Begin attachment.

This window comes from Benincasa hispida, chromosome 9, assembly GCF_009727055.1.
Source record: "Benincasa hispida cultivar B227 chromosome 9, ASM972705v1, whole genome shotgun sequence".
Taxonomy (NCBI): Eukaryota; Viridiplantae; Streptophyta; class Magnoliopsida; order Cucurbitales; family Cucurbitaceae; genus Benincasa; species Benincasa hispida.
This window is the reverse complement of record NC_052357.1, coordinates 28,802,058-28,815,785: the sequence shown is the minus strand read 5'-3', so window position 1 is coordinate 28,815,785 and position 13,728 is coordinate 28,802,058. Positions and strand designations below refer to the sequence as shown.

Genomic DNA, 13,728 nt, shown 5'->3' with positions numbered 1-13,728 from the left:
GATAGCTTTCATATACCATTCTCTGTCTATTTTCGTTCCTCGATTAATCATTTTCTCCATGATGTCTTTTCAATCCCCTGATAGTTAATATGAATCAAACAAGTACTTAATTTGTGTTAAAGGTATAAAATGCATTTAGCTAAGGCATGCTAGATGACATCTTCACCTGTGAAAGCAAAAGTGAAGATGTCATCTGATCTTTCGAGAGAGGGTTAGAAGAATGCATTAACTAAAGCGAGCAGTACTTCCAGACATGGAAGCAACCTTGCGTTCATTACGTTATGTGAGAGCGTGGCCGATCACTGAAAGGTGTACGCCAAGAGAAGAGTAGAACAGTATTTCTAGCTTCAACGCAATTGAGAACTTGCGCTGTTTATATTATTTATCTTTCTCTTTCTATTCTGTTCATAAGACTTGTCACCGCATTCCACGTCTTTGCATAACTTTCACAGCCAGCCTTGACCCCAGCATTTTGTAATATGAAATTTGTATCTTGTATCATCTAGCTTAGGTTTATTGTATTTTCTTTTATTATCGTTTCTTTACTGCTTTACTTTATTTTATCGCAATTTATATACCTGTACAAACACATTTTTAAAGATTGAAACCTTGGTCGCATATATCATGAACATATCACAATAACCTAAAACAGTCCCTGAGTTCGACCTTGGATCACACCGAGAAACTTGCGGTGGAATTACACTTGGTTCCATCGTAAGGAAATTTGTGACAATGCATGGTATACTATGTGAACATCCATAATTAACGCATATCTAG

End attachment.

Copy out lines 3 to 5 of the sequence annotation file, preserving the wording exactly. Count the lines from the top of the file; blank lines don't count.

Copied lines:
Taxonomy (NCBI): Eukaryota; Viridiplantae; Streptophyta; class Magnoliopsida; order Cucurbitales; family Cucurbitaceae; genus Benincasa; species Benincasa hispida.
This window is the reverse complement of record NC_052357.1, coordinates 28,802,058-28,815,785: the sequence shown is the minus strand read 5'-3', so window position 1 is coordinate 28,815,785 and position 13,728 is coordinate 28,802,058. Positions and strand designations below refer to the sequence as shown.

Genomic DNA, 13,728 nt, shown 5'->3' with positions numbered 1-13,728 from the left: